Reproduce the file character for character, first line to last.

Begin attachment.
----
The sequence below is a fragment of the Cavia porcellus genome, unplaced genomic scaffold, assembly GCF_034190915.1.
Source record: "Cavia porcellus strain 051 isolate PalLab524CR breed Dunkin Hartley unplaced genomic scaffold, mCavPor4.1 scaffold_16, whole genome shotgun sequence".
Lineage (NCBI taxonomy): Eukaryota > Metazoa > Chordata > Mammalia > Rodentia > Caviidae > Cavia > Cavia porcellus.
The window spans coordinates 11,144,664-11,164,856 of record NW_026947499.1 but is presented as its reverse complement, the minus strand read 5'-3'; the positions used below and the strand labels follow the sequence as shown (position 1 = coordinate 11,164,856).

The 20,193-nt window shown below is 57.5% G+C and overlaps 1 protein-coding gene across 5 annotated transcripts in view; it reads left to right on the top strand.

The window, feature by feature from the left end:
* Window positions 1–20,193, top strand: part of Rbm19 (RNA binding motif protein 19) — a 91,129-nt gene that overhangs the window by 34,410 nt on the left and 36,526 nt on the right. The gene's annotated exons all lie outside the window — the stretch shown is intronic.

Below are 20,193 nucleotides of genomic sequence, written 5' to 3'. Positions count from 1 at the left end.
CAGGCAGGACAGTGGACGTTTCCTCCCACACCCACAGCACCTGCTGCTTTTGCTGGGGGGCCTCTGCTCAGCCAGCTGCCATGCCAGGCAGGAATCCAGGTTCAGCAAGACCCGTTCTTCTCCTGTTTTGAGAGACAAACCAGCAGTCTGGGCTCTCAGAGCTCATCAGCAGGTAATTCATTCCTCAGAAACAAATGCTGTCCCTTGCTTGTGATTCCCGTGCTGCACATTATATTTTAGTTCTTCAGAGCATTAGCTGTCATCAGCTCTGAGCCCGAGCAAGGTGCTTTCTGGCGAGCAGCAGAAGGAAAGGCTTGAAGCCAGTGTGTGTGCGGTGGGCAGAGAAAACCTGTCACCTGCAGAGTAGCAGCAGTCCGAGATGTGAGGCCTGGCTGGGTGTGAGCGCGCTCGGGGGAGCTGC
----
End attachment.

The sequence below is a fragment of the Cavia porcellus genome, unplaced genomic scaffold, assembly GCF_034190915.1.
Source record: "Cavia porcellus strain 051 isolate PalLab524CR breed Dunkin Hartley unplaced genomic scaffold, mCavPor4.1 scaffold_16, whole genome shotgun sequence".
Lineage (NCBI taxonomy): Eukaryota > Metazoa > Chordata > Mammalia > Rodentia > Caviidae > Cavia > Cavia porcellus.
The window spans coordinates 11,144,664-11,164,856 of record NW_026947499.1 but is presented as its reverse complement, the minus strand read 5'-3'; the positions used below and the strand labels follow the sequence as shown (position 1 = coordinate 11,164,856).

The 20,193-nt window shown below is 57.5% G+C and overlaps 1 protein-coding gene across 5 annotated transcripts in view; it reads left to right on the top strand.

The window, feature by feature from the left end:
* Window positions 1–20,193, top strand: part of Rbm19 (RNA binding motif protein 19) — a 91,129-nt gene that overhangs the window by 34,410 nt on the left and 36,526 nt on the right. The gene's annotated exons all lie outside the window — the stretch shown is intronic.

Below are 20,193 nucleotides of genomic sequence, written 5' to 3'. Positions count from 1 at the left end.
CAGGCAGGACAGTGGACGTTTCCTCCCACACCCACAGCACCTGCTGCTTTTGCTGGGGGGCCTCTGCTCAGCCAGCTGCCATGCCAGGCAGGAATCCAGGTTCAGCAAGACCCGTTCTTCTCCTGTTTTGAGAGACAAACCAGCAGTCTGGGCTCTCAGAGCTCATCAGCAGGTAATTCATTCCTCAGAAACAAATGCTGTCCCTTGCTTGTGATTCCCGTGCTGCACATTATATTTTAGTTCTTCAGAGCATTAGCTGTCATCAGCTCTGAGCCCGAGCAAGGTGCTTTCTGGCGAGCAGCAGAAGGAAAGGCTTGAAGCCAGTGTGTGTGCGGTGGGCAGAGAAAACCTGTCACCTGCAGAGTAGCAGCAGTCCGAGATGTGAGGCCTGGCTGGGTGTGAGCGCGCTCGGGGGAGCTGC